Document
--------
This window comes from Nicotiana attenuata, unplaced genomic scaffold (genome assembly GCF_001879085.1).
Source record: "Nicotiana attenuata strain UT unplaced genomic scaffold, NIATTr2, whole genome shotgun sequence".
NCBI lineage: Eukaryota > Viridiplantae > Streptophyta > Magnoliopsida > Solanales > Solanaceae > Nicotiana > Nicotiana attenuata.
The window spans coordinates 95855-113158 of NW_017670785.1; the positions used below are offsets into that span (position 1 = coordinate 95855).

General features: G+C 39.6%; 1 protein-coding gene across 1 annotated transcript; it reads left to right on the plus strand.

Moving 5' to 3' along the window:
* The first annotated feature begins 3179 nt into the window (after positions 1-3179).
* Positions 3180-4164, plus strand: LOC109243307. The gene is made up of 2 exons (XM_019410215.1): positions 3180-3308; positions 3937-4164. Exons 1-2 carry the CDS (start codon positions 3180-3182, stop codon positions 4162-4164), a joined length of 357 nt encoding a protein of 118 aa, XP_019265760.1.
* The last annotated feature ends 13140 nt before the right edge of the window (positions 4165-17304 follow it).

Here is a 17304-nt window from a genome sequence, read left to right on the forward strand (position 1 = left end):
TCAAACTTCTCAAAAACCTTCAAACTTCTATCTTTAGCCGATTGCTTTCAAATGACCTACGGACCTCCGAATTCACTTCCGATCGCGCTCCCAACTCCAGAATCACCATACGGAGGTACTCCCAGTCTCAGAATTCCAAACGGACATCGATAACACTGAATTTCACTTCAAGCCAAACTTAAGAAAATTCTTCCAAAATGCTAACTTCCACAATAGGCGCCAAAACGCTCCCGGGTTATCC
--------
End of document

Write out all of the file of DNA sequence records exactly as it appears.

This window comes from Nicotiana attenuata, unplaced genomic scaffold (genome assembly GCF_001879085.1).
Source record: "Nicotiana attenuata strain UT unplaced genomic scaffold, NIATTr2, whole genome shotgun sequence".
NCBI lineage: Eukaryota > Viridiplantae > Streptophyta > Magnoliopsida > Solanales > Solanaceae > Nicotiana > Nicotiana attenuata.
The window spans coordinates 95855-113158 of NW_017670785.1; the positions used below are offsets into that span (position 1 = coordinate 95855).

General features: G+C 39.6%; 1 protein-coding gene across 1 annotated transcript; it reads left to right on the plus strand.

Moving 5' to 3' along the window:
* The first annotated feature begins 3179 nt into the window (after positions 1-3179).
* Positions 3180-4164, plus strand: LOC109243307. The gene is made up of 2 exons (XM_019410215.1): positions 3180-3308; positions 3937-4164. Exons 1-2 carry the CDS (start codon positions 3180-3182, stop codon positions 4162-4164), a joined length of 357 nt encoding a protein of 118 aa, XP_019265760.1.
* The last annotated feature ends 13140 nt before the right edge of the window (positions 4165-17304 follow it).

Here is a 17304-nt window from a genome sequence, read left to right on the forward strand (position 1 = left end):
TCAAACTTCTCAAAAACCTTCAAACTTCTATCTTTAGCCGATTGCTTTCAAATGACCTACGGACCTCCGAATTCACTTCCGATCGCGCTCCCAACTCCAGAATCACCATACGGAGGTACTCCCAGTCTCAGAATTCCAAACGGACATCGATAACACTGAATTTCACTTCAAGCCAAACTTAAGAAAATTCTTCCAAAATGCTAACTTCCACAATAGGCGCCAAAACGCTCCCGGGTTATCC